And if you’re starting with surface transportation, then that’s the area where you have the potential to affect the greatest number of people, just because of the percentage of people who are roadway travelers, right?
Alice Grossman (05:59):
Exactly. From a personal traveler perspective, yeah. On an individual basis, that’s touching a lot of people, but even when you think about the freight sector as well, the first mile / last mile of goods is largely by truck, some by rail. And there’s some mode shift opportunity there, too, to think about if we can clean up surface transportation, that leaves us options in terms of thinking about shifting modes across different surface transportation modes, but also, you know, air and water as well.
Bernie Fette (06:30):
Is there a stakeholder also in the form of the federal government? I’m wondering specifically about the investment in infrastructure and jobs act and what sort of opportunities might be presented there for the, the goal of clean transportation.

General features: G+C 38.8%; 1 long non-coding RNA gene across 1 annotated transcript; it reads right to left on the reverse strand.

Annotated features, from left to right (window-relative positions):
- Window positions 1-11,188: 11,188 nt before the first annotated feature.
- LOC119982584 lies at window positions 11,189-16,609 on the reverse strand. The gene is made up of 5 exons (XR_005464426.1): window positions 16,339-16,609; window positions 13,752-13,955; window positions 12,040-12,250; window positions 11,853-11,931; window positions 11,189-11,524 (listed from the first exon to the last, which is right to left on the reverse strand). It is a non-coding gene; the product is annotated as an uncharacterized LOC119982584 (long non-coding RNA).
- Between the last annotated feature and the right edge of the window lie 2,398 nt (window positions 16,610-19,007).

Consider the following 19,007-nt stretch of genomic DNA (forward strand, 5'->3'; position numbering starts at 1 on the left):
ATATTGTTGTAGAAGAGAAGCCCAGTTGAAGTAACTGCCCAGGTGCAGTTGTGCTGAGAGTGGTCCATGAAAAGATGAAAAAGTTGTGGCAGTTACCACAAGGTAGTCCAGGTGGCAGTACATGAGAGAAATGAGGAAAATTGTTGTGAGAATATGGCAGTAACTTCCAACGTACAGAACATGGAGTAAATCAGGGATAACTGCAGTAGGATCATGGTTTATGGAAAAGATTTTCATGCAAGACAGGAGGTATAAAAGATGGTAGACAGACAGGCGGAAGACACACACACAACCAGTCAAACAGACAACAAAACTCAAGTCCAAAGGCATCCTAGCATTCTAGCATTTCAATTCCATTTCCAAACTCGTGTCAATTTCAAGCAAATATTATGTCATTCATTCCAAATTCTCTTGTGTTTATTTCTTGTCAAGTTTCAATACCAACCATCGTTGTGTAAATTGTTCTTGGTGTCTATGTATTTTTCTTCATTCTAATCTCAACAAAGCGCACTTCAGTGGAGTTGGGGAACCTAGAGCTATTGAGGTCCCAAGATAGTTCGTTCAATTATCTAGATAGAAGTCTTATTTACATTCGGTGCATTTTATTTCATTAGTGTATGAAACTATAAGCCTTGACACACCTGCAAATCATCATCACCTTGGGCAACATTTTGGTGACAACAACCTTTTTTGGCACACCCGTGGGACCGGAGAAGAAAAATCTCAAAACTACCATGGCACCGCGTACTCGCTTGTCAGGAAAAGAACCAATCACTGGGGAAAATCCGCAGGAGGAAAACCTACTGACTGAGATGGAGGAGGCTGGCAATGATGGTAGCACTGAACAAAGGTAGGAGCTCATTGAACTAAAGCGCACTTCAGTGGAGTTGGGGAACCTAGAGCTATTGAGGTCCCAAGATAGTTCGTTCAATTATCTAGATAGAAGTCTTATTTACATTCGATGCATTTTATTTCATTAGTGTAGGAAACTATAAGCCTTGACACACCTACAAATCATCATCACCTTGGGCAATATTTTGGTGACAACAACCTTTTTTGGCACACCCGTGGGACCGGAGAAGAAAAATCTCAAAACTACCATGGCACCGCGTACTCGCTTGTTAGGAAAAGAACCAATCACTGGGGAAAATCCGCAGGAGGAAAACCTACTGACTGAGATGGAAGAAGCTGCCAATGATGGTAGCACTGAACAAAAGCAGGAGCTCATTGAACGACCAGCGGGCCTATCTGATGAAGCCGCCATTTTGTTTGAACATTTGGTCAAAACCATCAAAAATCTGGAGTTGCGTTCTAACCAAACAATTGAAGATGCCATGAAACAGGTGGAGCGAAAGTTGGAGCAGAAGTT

Alice Grossman (06:45):
Absolutely. There’s a whole bunch of opportunities opening up, thanks to the federal investment, coming from the investment in infrastructure and jobs act. And I would say that it’s not just the money that the federal government is putting forward towards this, that makes them a stakeholder, but we’ve also heard a lot out of the administration about thinking about climate goals. And if we wanna reach some of those goals, you know, they’re putting their money where their mouth is. And I appreciate that. I think it’s great to hear those messages of, we wanna reach certain goals by 2035 or by 2050. And we’re gonna support states and localities by funding them to help us reach those goals as a nation. And so the, IIJA has a couple of different pots of money in it to look at funding clean transportation. And that is moving beyond just electrification, as well. You’ll see that it’s also supporting hydrogen fuel and, and other options. And so that’s gonna come down to the states, both in formula funds. And then there are also are a whole bunch of discretionary grant programs that will allow states and localities and transit agencies to look at different options for cleaner transportation.